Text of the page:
Sponsored by Tourism Oita
Yabakei Gorge is area in central Oita Prefecture that is home to stunning natural land formations and historic cultural landmarks. One of the most scenic spots in Oita, and on the island of Kyushu more generally, it is a great destination year-round, but especially in the fall during foliage season. The nearby Nakatsu City is the most convenient location for accessing the area, although a combination of train and bus transportation will service travel to Yabakei Gorge from other parts of the prefecture.
Yabakei’s hand carved tunnel, Aonodomon
Yabakei Gorge was formed millions of years ago through the slow process of erosion, as the water of the Yamakuni River dug into these natural rock formations. The most famous scenes of the gorge showcase jagged cliffs and rock faces that run alongside the river and are often covered in dense tree growth. There’s an undeniable beauty and novelty to this scenery.
Alongside this scenery, Yabakei Gorge is home to several impressive sightseeing attractions. Aonodomon (Ao area’s Tunnel), for one, is a 342-meter tunnel that cuts through the part of the gorge’s most iconic mountain range, the 1km Kyoshuho.
Aonodomon was built during the Edo Period by the Buddhist monk Zenkai, allegedly after seeing several travelers fall to their death while traversing the steep mountain cliffs. What makes this tunnel so impressive, however, is that it used to be built entirely by hand, using a simple chisel and hammer.
Legend has it that Zenkai volunteered 30 years of his life to build the tunnel entirely by himself, although some maintain that other laborers were involved. Regardless, portions of the original tunnel have been preserved and you can walk the tunnel to see the original hammer and chisel marks. The combination of Kyoshuho’s beautiful landscape and the incredible story embedded into these tunnels walls, make Aonodomon a must-see on any visit to the Yabakei Gorge area.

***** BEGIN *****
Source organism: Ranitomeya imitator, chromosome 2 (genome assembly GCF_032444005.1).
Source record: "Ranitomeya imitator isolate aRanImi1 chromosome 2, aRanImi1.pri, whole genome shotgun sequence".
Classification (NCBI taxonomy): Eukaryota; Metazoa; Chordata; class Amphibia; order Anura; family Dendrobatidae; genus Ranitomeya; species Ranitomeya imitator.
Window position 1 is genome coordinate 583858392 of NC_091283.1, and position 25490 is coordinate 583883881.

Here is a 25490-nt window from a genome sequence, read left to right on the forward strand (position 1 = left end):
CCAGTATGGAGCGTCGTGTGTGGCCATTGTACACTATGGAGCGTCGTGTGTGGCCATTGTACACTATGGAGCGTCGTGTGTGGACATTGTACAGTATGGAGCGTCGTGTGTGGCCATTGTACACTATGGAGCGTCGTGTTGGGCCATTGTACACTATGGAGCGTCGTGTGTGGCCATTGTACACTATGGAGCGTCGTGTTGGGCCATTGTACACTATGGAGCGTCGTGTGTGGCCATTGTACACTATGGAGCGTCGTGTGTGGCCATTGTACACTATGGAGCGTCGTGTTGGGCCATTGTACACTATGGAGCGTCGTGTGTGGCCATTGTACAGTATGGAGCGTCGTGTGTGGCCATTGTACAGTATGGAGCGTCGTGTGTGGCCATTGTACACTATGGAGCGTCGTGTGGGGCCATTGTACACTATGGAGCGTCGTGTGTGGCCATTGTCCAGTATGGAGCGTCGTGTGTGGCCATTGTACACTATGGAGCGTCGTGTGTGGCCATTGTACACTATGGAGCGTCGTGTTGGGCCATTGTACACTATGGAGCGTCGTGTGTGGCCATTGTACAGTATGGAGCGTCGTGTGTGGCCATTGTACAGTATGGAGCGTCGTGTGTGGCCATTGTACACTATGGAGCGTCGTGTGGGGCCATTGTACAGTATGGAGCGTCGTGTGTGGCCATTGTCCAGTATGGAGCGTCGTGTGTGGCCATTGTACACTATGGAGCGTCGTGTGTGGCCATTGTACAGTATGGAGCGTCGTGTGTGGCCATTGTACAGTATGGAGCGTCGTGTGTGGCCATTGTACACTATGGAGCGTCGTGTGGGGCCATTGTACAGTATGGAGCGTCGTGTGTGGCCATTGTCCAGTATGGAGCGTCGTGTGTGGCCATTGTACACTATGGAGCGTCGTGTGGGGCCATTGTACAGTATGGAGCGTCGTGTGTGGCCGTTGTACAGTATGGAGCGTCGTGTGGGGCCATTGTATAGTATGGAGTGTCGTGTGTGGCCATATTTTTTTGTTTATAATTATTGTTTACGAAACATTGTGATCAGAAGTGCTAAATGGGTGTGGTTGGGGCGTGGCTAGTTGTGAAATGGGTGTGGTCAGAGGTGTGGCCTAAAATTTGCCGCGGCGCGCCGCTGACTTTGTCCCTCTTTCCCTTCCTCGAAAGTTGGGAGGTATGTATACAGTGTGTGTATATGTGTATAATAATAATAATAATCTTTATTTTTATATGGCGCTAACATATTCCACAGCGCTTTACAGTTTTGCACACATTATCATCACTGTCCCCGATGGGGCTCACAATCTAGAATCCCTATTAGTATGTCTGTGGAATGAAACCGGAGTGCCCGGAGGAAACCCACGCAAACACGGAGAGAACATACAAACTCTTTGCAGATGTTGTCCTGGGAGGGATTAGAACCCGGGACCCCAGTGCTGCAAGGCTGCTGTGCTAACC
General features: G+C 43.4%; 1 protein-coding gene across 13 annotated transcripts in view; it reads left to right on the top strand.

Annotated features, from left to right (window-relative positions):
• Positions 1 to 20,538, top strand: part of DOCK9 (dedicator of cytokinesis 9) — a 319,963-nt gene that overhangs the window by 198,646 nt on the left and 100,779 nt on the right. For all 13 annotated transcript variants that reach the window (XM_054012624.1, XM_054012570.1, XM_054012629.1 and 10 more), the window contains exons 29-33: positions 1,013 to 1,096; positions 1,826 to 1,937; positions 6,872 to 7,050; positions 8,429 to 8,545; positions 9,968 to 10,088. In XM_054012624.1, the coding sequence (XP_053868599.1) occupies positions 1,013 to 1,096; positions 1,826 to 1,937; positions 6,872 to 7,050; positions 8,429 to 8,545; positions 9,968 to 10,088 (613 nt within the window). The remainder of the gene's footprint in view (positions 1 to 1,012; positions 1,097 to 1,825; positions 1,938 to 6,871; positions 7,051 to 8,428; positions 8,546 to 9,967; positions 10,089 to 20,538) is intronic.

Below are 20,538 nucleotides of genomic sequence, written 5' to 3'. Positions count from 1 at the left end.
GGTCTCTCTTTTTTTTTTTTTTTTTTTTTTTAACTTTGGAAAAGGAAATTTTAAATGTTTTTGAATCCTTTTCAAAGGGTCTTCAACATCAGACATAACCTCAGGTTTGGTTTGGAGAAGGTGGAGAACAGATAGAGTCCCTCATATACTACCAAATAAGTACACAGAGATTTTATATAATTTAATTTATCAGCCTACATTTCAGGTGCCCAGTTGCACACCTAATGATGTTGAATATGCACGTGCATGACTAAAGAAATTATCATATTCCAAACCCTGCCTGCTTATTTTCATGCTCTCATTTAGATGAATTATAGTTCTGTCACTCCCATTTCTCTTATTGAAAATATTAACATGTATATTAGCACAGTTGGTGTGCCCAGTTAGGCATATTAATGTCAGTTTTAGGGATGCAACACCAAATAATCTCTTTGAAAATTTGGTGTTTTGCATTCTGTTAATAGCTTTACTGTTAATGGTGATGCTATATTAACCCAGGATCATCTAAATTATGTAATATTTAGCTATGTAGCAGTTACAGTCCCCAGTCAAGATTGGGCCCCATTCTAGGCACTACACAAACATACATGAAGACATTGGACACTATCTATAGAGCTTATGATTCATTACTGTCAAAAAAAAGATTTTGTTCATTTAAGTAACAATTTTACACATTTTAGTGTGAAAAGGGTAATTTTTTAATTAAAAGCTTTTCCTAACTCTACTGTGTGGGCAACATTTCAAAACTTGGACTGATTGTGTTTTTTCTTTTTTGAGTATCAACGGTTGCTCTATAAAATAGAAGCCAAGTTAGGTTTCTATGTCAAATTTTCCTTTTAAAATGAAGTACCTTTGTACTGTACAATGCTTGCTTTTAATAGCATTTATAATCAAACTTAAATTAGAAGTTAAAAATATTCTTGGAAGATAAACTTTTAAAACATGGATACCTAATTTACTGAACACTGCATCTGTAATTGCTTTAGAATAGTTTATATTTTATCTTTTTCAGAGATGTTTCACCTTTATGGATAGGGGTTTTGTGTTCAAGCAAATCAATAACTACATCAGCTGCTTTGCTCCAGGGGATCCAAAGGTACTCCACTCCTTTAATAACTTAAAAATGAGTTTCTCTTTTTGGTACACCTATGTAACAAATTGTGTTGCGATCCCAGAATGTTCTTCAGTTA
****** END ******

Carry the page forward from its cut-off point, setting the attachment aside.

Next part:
Rakan-ji Temple’s panoramic view of Yabakei Gorge
The area’s other main historical site, Rakan-ji Temple is within walking from the Aonodomon. On the twenty-minute hike from Kyoshuho along some rural town roads, you’ll pass a series of rice fields and a cute café called Nodoka, serving local specialties and kakigori (shaved ice) in the summer months. Finally, you’ll reach the Rakan-ji lift station.
This gorgeous temple has been said to be found around 645, but actually was built into a rocky mountainside high above the towns of Yabakei Gorge around 1337 to 1338. It is considered one of the grandest temples in all of Oita Prefecture. The most convenient option is a chairlift that runs in both directions to the mountain summit. The rickety chairs will quickly take you halfway up the mountain to the first station, where you’ll disembark to enter the temple grounds.
A walking path will take you through a rocky underpass, past dozens of Buddhist statues and up to the main temple gates. Inside you’ll find magnificent and ancient structures built deep into the cliffs. The temple grounds include a koi pond, a terraced garden and a temple tunnel that buries through mountain caves before emerging at small alter with a lookout over the valleys below. Photographs are prohibited inside, but the spirituality and beauty of this temple are irrefutable.
Once you’ve finished your tour of Rakan-ji, you can hope back on the chairlift, which we take you to the mountain summit. You’ll find an open field with benches, ideal for a bento (lunch box) picnic. Also at the summit is a three-story observatory deck. It’s odd to find a freestanding steel structure on top of a mountain, but once you’ve reach the third story you’ll understand why it’s there.
Those three stories transport you above the tree line, opening gorgeous 360-panoramic views of the surrounding mountain range, as well as Nakatsu City and the waters of the Seto Inland Sea in the distance.